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Interview with Steve Gaddis (Excerpts)

An Interview between Steve Gaddis, Director of the Narrative Therapy Initiative, and Jeremiah Gibson, NEAFAST President (Excerpts)

Jeremiah Gibson: Hello, I’m Jeremiah Gibson, President of the New England Association for Family and Systemic Therapy or NEAFAST, and I’m so happy to be joined this afternoon by Steve Gaddis. Steve is the Director of the Narrative Therapy Initiative (NTI) in Salem. Steve, thanks for joining me today.

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Interview with Rosa Khorshidi (Exerpts)

An Interview between Rosa Khorshidi, LMFT, and Jeremiah Gibson, NEAFAST President (Excerpts)

NEAFAST is eager to highlight the work of its members.

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Interview with Steve Gaddis - Excerpts about NTI's 2019-2020 Programming

These excerpts from an Interview between Steve Gaddis, Director of the Narrative Therapy Initiative (NTI), and Jeremiah Gibson, NEAFAST President, focus on NTI's 2019-2020 programming, specifically the Apprenticeship Program and the Certificate Program.

Jeremiah Gibson: I wonder if I can ask a couple questions about the programming for 2019-2020. You’ve alluded to the Narrative Certificate Program. And then there’s another program that you guys are offering too that’s called the Apprenticeship Program. I’m wondering if you could take a few minutes to describe those.

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Nice But Not Necessary—And Other Clinical Supervision Myths Part One

Although regular clinical supervision is a pre-licensure requirement, once licensed, a therapist in Massachusetts can practice without regular clinical supervision. As a PhD student steeped in learning about, from, and through receiving and providing clinical supervision, I find the idea of not receiving supervision, especially related to self-of-the-therapist issues, concerning and rather sad. Do we ever stop growing, changing, and learning? Is there some after-licensure miracle that makes us impervious to our own demons, flaws, biases, and blind spots? Can we give an infinite amount of support to others without replenishing our own tanks? Nope. My husband, an LMHC who works in a community health center, practices without regular clinical supervision, as it is not required and hence not prioritized in a medical setting. Even as an experienced individual therapist, I watch him struggle under the weight of carrying his clients’ pain, with remaining empathetic and creative without burning out, and facing his own struggles without projecting them onto his clients. It doesn’t seem fair or right that he, and other therapists -- regardless of their time served -- are doing this critical work on their own, without structured support.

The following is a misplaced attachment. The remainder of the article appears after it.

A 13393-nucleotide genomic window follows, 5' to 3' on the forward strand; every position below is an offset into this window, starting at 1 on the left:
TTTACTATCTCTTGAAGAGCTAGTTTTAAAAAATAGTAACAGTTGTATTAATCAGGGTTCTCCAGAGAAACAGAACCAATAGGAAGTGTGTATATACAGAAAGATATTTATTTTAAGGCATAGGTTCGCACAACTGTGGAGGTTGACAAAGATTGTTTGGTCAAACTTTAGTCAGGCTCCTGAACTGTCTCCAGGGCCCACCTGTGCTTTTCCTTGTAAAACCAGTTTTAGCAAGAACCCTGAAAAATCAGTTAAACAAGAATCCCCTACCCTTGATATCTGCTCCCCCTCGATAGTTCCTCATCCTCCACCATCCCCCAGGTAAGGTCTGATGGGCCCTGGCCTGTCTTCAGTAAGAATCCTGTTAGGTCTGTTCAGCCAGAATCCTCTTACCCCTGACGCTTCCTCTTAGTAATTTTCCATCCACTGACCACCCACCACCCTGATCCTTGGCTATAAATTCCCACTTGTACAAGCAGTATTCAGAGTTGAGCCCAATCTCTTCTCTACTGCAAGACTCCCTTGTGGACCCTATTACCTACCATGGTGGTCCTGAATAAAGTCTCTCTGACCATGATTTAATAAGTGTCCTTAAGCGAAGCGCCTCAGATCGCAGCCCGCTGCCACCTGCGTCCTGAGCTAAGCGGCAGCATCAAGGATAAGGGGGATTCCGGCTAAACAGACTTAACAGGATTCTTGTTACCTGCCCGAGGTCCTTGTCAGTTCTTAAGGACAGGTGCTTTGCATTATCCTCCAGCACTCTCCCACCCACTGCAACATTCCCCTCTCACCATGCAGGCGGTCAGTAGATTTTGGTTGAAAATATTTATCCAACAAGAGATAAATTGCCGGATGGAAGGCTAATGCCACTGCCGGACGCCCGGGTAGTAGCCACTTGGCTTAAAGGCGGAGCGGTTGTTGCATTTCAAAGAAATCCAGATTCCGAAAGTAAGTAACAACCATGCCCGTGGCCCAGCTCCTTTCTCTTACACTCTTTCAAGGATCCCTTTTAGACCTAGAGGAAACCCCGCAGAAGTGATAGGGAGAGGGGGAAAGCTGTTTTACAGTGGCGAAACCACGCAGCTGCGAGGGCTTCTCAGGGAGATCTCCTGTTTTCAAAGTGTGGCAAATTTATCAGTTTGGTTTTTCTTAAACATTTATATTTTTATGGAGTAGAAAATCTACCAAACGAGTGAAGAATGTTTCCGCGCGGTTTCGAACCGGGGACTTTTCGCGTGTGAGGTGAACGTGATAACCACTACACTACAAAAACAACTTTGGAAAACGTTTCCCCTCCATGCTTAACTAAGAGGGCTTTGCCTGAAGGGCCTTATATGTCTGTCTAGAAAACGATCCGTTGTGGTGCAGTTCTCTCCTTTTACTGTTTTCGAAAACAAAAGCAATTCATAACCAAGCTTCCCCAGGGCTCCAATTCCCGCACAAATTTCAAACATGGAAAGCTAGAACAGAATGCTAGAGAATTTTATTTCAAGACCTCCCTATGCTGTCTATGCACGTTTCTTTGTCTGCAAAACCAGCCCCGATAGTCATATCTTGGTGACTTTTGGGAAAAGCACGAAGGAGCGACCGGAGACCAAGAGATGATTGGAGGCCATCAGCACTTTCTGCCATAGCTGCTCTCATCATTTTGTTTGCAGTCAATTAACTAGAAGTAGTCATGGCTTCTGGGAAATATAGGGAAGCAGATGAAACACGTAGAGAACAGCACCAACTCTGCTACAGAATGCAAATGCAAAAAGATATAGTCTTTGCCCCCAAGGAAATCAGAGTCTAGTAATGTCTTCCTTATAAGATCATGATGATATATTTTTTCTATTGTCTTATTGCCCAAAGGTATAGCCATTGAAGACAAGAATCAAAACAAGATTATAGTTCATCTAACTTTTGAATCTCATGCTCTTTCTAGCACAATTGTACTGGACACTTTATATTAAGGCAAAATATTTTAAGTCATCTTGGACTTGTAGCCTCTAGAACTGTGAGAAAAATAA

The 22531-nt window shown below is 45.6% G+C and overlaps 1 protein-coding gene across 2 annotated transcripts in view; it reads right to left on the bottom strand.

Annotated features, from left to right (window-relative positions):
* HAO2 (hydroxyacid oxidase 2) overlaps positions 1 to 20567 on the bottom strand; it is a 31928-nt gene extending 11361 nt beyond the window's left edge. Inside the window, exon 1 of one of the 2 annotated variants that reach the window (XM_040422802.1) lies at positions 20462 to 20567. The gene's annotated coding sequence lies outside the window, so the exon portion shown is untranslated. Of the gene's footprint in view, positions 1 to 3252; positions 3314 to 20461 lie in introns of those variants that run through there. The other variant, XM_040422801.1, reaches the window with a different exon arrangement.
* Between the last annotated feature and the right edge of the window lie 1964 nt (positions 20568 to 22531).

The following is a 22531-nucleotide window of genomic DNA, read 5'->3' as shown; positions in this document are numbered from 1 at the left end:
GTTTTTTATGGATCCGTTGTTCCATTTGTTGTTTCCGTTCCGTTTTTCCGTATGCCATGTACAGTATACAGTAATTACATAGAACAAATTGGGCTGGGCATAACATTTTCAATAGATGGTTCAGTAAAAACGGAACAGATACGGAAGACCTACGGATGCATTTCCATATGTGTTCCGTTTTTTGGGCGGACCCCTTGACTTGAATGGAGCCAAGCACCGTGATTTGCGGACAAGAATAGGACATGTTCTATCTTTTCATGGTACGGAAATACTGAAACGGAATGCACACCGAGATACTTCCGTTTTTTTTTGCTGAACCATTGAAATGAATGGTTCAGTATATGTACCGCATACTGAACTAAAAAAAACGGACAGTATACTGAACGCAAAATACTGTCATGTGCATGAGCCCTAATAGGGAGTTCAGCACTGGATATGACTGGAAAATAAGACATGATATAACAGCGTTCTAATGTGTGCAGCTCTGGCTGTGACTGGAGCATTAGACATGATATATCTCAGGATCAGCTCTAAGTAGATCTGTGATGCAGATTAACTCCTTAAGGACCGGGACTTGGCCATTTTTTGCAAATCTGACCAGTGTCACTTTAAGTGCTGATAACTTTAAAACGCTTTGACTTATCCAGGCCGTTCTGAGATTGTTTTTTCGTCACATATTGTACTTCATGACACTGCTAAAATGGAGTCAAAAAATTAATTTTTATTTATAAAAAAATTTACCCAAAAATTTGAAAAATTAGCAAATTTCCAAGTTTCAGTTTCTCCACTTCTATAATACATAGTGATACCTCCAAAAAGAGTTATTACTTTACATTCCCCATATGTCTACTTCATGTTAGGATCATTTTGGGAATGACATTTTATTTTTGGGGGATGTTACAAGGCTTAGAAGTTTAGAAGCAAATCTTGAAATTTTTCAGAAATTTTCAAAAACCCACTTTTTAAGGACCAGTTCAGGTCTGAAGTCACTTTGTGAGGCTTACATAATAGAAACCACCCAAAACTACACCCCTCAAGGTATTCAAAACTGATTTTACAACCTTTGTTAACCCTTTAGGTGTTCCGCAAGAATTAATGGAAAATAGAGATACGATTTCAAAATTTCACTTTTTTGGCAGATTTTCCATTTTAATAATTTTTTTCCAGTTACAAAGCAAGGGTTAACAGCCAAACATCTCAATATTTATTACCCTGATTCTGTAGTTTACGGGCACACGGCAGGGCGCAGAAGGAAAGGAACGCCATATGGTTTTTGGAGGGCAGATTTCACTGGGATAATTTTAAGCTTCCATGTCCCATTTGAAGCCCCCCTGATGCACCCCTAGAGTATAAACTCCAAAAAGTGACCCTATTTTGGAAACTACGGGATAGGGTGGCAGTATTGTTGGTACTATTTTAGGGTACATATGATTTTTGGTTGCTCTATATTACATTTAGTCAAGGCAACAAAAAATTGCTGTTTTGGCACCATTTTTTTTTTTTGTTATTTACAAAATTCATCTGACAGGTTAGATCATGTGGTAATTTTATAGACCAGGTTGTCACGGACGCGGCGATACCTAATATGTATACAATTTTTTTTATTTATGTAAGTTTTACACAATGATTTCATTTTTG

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Board Spotlight

Rachel Sachs Riverwood
Rachel’s diverse background and experiences bring unique perspectives and techniques to her integrative therapeutic work. After starting her career as a therapist and supervisor, she spent 15 years as a consultant, executive coach, and executive in healthcare and organizational development helping individuals and organizations develop and meet strategic goals, improve communication and build and maintain healthy organizations before finding herself called back to therapeutically help in healing hearts, minds, and relationships. 

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Nice But Not Necessary—And Other Clinical Supervision Myths Part Two

One thing I love about my MFT PhD program at Antioch New England is the opportunity to provide clinical supervision to masters students as they embark on their journey towards becoming therapists. As a student of experiential and Emotionally Focused Therapy, I feel strongly that effective supervision starts with developing a secure bond with each supervisee and, when you’re lucky enough to have a group of supervisees, building security and cohesiveness within the group as well.  In our Masters program students start with live supervision, and then ultimately graduate to self-report and video review and eventually more distance supervision as they undertake their internships. Working with student therapists, over our year together my key focus was on helping build confidence, growing within a theory that personally resonates, and exploring the multitude of person-of-the-therapist issues that arise starting with seeing first clients.

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